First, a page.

7. MediEvil

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While this may seem like a generic 5th-gen platformer at first sight, MediEvil is actually an interesting genre hybrid.  Platforming, adventure game style puzzles, melee combat that’s pretty involved for a game of its time period and RPG elements, there aren’t many games exactly like MediEvil.  While it definitely shows its age in some places, the game is certainly playable.  But with melee action games having made colossal strides since the 5th generation, there is a huge amount of potential locked away in this game and its expensive sequel, which was never rereleased on PSN, unfortunately.  As long as it took inspiration from the right games, a new MediEvil could be a fantastic addition to PS4’s library, and fill a seldom used niche these days (horror themed game that isn’t bleak or ultra-violent).  Sony, we need MediEvil: Dan of the Third Day!

6. Alundra

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Back when almost all role-playing games on consoles were JRPGs, there was an obnoxious trend to call every single action-RPG a Zelda-style game.  These games often had clunky combat that was practically turn based and barely any puzzles, which meant I was usually disappointed when I played the “Zelda-style” game.  Alundra, though, has thoroughly earned the label of Zelda-like.  Alundra is intensely difficult in both combat and puzzles, has a sometimes crushingly depressing story, but is a huge and satisfying game.  The gameplay is very similar to the 2D Zelda games with the addition of a platforming element, and that is definitely a good thing.  I haven’t played the sequel, which is apparently vastly different and much less well regarded, so I’d say Sony should just give us a direct sequel to the first game.  Even without Working Designs around to translate it, a worthy sequel to Alundra would be a dream come true, and not the bleak, prophetic kind the game features.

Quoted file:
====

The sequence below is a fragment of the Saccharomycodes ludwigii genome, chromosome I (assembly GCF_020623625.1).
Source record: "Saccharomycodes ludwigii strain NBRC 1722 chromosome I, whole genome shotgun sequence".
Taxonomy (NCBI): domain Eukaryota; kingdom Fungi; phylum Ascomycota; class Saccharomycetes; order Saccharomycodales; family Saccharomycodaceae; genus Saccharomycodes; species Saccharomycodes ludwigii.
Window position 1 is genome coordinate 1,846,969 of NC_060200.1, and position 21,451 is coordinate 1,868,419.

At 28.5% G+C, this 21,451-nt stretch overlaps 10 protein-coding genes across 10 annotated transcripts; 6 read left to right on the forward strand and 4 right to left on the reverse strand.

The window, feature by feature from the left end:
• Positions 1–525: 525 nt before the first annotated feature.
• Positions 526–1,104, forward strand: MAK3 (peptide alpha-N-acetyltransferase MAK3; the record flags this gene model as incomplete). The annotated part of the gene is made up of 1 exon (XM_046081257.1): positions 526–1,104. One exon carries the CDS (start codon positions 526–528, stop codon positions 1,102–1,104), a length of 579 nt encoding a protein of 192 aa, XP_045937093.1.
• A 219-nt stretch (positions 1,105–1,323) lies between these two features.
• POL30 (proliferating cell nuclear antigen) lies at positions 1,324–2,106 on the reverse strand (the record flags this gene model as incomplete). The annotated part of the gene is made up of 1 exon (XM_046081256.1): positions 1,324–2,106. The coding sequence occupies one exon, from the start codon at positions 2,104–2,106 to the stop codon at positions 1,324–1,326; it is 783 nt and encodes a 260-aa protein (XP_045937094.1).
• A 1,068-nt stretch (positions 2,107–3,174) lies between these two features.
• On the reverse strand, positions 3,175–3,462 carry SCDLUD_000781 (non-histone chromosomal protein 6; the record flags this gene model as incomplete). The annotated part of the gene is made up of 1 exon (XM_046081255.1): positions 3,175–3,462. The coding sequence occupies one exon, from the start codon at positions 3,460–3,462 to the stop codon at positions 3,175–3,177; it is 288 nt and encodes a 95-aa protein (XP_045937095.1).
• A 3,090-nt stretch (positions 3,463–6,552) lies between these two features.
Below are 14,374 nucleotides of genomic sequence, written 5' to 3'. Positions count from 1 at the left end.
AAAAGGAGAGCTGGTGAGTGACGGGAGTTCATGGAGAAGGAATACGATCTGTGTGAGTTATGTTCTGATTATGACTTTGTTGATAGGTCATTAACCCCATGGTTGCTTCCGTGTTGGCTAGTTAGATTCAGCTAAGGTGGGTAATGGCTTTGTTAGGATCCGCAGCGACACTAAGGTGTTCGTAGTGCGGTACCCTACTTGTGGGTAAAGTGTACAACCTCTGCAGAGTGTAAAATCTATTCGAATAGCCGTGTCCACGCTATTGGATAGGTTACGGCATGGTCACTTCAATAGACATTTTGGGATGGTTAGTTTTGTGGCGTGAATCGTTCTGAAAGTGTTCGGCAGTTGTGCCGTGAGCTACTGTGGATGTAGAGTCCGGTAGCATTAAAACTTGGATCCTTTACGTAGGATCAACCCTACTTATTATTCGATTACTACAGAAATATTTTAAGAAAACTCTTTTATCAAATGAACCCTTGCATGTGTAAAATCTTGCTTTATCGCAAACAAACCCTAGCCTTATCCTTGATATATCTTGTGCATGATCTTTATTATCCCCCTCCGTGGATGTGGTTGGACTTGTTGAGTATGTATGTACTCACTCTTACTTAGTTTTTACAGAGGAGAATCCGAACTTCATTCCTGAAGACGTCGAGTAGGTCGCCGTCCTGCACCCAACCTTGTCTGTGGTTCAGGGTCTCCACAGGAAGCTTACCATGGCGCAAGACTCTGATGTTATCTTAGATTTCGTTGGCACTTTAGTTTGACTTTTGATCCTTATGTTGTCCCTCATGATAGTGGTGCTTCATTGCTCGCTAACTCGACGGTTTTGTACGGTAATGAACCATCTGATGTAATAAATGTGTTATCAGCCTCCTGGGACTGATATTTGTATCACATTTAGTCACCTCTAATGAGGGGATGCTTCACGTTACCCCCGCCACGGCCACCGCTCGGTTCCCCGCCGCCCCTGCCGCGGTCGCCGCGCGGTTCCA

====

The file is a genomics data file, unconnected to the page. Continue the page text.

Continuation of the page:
5. Ape Escape

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I’m half convinced the right analog stick on the original analog/DualShock controller was added solely so Sony could claim it had more stuff on it than the Nintendo 64 controller.  I can understand why Sony didn’t want to use it much, it couldn’t be easily replaced by the d-pad on a non-analog PS1 controller like the left stick could, and no one wants to require accessories.  Still, waiting almost two years for anything to use the right analog stick (at least in a meaningful way) is pretty bizarre.  But at least the first game to require it was a good one.  Ape Escape is a fairly standard 5th-generation collection based platformer, with its hook being that you can aim your weapons and items while moving normally thanks to the right analog stick.  The collectables (escaped apes) all need to be caught by using a right analog stick controlled net, so the gimmick definitely gets used enough to justify the controller requirement.  The sequels never felt quite as tight in gameplay as the original Ape Escape, but they aren’t bad games and there’s no reason a new game couldn’t match the original.  This barrel of monkeys has been sealed too long, it needs to be opened again.